Justice Mukheli is a Film Director and co-founder of I See A Different You, a photographic and creative collective from Soweto which he formed with his brother Fhatuwani Mukheli, Vuyo Mpantsha and Neo Mashigo. Recently Justice has started producing photographic work independently and has his first solo exhibition titled "Through their Eyes" coming up at Daville Baillie Gallery in Lorentzville from the 3rd of March to the 29th.
Your exhibition "Through their Eyes" is a body of work including portraits of children that you have captured in South Africa, and Nigeria. And the body of work "stands as a suggestion that we can seek out a new reality through the inherent knowledge that children possess, of how to live in Africa and further afield." What is this inherent knowledge that children possess and how will looking at the world from their perspective create a better world?
Children have an innocence in them we all once had, they carry it with them effortlessly, and it never seems to leave them, regardless of what this world throws at them. So, if we find a way, to see this world as adults we’ve become, to experience it and navigate our challenges and all the hardships we come across. And if see it all “Through their eyes” our approach to it and how it affects us would never have the impact it has on us now that we are adults.
For example, my father left my family when I was very young, it was traumatic that he left us with our unemployed mother and didn’t care how we would face another day. But because I was young, and because my I still carried the innocence in me, dealing with that trauma was a lot easier then, the pain of my father leaving us hit me a lot harder the older I became.
The idea of Afrotopia (an imagined place of of ideal perfection that is distinctly African) is embedded in each image from this body of work, in your opinion how can Africans young and old start to take a step towards this idea of Afrotopia, what do you think needs to happen for the idea of Africa and the reality of Africans to start to change for the better?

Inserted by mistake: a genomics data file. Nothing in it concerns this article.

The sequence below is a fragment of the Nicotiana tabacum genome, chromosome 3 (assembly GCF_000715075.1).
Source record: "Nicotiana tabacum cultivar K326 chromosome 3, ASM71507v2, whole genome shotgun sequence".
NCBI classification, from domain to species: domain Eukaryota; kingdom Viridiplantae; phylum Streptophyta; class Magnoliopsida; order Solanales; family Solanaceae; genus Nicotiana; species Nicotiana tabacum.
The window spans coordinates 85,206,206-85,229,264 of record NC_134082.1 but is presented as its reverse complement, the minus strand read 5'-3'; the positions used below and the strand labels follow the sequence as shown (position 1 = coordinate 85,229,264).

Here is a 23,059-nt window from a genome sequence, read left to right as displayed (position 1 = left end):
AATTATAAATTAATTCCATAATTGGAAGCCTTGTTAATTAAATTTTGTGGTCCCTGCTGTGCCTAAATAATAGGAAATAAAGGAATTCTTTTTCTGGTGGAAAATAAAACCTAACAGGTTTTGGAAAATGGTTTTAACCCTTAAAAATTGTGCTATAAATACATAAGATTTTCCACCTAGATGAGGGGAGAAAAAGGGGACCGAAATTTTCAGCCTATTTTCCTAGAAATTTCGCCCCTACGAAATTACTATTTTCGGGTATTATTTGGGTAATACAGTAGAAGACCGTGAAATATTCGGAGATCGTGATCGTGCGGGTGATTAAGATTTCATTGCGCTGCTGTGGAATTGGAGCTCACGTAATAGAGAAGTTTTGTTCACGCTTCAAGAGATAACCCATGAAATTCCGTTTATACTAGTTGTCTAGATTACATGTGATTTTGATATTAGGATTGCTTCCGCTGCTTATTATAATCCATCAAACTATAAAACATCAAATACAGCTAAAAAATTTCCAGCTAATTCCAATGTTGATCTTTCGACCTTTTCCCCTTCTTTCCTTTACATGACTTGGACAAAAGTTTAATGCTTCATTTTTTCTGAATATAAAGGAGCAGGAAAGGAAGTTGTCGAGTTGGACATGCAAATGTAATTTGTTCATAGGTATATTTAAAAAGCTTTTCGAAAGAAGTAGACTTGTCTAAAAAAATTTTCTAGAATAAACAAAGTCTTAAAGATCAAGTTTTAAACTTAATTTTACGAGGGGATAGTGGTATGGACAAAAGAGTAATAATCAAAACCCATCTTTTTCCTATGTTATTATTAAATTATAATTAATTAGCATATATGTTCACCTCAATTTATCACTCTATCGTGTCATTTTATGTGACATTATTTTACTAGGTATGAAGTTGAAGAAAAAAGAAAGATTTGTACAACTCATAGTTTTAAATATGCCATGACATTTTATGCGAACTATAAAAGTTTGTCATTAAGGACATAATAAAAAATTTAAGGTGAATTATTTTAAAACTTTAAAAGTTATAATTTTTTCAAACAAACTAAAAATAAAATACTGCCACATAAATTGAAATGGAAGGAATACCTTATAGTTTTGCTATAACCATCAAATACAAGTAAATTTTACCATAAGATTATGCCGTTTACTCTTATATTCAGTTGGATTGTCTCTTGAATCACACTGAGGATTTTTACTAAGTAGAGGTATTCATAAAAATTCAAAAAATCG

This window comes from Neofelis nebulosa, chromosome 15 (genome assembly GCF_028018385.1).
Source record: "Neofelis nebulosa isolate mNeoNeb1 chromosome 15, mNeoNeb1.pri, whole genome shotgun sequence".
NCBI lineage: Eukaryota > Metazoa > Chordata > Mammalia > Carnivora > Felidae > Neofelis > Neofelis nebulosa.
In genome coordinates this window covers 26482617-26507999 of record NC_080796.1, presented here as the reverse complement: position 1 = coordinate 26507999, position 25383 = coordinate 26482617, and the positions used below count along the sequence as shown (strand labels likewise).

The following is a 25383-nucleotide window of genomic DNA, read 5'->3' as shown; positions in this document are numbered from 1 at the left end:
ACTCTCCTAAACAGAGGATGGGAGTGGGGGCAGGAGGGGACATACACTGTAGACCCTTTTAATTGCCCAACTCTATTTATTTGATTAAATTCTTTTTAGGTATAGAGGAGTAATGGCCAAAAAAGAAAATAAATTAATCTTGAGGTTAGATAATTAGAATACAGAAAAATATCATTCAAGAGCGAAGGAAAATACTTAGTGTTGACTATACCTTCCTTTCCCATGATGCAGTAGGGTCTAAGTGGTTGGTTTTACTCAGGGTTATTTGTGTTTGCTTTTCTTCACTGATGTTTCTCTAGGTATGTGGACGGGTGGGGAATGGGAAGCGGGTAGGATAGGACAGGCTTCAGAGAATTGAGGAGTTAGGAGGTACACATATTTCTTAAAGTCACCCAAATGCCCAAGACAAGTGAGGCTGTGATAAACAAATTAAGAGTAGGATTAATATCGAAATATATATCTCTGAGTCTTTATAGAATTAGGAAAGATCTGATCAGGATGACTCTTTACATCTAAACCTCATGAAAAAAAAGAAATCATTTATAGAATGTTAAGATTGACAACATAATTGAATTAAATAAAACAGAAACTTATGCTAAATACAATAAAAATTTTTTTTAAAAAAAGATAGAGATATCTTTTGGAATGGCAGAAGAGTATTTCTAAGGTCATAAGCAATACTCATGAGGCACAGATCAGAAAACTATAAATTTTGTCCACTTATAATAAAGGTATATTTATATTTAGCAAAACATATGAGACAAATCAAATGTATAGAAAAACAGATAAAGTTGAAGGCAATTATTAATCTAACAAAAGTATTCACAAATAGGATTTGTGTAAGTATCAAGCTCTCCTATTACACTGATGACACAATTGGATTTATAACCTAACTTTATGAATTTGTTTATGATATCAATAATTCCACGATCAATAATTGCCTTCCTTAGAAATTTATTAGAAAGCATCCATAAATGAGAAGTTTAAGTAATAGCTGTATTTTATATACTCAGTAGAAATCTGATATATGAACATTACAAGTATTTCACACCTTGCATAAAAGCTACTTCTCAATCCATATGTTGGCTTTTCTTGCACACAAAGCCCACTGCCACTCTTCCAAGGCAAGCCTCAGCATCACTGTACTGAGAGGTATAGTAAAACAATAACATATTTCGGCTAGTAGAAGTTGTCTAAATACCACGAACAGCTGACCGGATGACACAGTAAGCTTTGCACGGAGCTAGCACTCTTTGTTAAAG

We need to start from a place of self-acceptance, we need to accept that our world was not in our favour for thousands of years. And now that we see all the wrong we’ve been done, we see all that has been taken from us and how we’ve been brutalized, christianized, colonized and bastardized our culture and heritage. Acceptance is probably the first and most important part of healing, if we work from this place, and see our world with these eyes. Our healing will be faster and our own experience of Africa and Us will be a beautiful experience because we are powerful; anger
suppressed our power.
You have recently been releasing quite a few projects or work on your own, separate from the work you do as part of I See A Different You, what has inspired taking that direction?
I See A Different You was born in 2011, we had an amazing time building the brand and growing with it. Nothing is better than seeing an idea that started as small as a dust particle grow to be as big as a mountain. The brand grew beautifully with time and continues to grow. However, I had this deep yearning for exploring a very personal artistic expression. An expression that sees me dive deeper into uncovering the human and spirit and healing myself through that. This led to me to start a new journey on my own.
Your work focuses on diverse faces, from kids, young adults to elderly people, what has drawn you to photograph faces?